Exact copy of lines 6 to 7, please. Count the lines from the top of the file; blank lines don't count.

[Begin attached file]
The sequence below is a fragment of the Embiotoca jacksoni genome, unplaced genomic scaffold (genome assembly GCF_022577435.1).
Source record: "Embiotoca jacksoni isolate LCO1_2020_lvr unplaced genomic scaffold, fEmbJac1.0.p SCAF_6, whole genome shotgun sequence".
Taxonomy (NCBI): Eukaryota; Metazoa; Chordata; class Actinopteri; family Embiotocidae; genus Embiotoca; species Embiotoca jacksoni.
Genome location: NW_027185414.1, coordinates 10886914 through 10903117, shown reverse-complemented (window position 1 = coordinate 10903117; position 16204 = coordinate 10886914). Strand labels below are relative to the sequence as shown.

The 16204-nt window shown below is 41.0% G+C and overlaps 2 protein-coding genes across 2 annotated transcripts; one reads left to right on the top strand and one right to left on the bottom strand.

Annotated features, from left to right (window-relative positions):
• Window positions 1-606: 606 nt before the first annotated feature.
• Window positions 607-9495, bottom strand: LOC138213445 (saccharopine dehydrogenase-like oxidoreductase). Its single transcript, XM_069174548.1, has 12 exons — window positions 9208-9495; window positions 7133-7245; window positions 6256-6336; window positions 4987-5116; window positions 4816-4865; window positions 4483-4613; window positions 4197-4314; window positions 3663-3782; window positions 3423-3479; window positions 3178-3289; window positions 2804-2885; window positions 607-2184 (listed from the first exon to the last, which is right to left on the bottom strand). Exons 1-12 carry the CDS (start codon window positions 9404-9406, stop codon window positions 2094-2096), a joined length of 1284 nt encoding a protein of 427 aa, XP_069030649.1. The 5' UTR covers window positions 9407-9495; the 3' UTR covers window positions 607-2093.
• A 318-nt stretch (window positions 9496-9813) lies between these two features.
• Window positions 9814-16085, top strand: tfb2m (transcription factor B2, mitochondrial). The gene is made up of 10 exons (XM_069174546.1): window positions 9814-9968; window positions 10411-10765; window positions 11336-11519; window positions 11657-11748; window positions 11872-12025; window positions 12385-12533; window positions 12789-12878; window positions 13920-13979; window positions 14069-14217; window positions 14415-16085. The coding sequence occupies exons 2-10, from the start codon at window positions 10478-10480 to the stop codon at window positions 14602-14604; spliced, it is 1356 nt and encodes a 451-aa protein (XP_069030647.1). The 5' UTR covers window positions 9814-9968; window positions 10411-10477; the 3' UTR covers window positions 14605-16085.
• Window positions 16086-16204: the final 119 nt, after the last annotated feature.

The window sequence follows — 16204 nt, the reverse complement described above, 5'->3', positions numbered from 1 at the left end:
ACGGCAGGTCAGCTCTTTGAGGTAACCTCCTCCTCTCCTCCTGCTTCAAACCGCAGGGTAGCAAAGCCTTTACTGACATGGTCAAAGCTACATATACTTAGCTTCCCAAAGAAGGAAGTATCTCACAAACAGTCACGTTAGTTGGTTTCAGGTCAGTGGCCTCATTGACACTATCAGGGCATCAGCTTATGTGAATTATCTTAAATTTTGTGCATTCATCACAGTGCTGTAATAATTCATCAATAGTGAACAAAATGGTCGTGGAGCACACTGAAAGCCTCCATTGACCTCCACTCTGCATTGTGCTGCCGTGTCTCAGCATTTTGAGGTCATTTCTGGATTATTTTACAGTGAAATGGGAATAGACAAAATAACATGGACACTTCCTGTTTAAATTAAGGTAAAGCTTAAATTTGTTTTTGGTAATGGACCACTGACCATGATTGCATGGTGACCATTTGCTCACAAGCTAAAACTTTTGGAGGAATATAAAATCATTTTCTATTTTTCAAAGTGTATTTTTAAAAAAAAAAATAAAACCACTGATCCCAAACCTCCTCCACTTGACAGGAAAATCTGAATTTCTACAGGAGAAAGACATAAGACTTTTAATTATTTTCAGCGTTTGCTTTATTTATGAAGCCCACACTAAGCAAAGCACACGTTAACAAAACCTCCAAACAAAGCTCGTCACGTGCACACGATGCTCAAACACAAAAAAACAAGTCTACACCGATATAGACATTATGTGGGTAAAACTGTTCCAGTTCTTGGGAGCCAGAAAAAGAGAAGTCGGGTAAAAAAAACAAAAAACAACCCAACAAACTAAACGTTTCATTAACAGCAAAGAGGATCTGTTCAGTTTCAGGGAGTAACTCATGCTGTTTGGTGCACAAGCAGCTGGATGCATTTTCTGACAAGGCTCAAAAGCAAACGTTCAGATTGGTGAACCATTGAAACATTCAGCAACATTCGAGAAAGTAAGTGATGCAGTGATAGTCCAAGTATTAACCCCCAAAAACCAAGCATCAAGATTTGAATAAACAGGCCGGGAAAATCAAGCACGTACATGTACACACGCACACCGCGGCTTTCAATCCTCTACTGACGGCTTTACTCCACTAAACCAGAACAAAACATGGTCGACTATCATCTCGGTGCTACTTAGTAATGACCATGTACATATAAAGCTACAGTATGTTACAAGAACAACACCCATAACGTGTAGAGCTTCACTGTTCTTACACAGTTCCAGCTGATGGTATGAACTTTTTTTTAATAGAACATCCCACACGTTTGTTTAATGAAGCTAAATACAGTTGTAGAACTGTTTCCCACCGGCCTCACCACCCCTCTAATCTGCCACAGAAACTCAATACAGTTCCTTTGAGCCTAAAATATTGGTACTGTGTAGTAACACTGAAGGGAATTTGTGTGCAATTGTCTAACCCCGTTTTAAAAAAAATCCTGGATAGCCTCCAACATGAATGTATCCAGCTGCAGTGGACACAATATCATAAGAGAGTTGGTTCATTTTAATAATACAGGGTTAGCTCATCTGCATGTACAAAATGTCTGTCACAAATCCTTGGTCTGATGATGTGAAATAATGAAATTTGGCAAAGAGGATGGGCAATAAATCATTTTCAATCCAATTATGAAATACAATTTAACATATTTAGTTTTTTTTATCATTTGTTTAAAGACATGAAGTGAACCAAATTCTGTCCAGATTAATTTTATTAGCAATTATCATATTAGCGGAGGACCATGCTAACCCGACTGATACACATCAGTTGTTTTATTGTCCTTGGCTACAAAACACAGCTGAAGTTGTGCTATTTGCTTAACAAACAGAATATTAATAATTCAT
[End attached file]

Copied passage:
Annotated features, from left to right (window-relative positions):
• Window positions 1-606: 606 nt before the first annotated feature.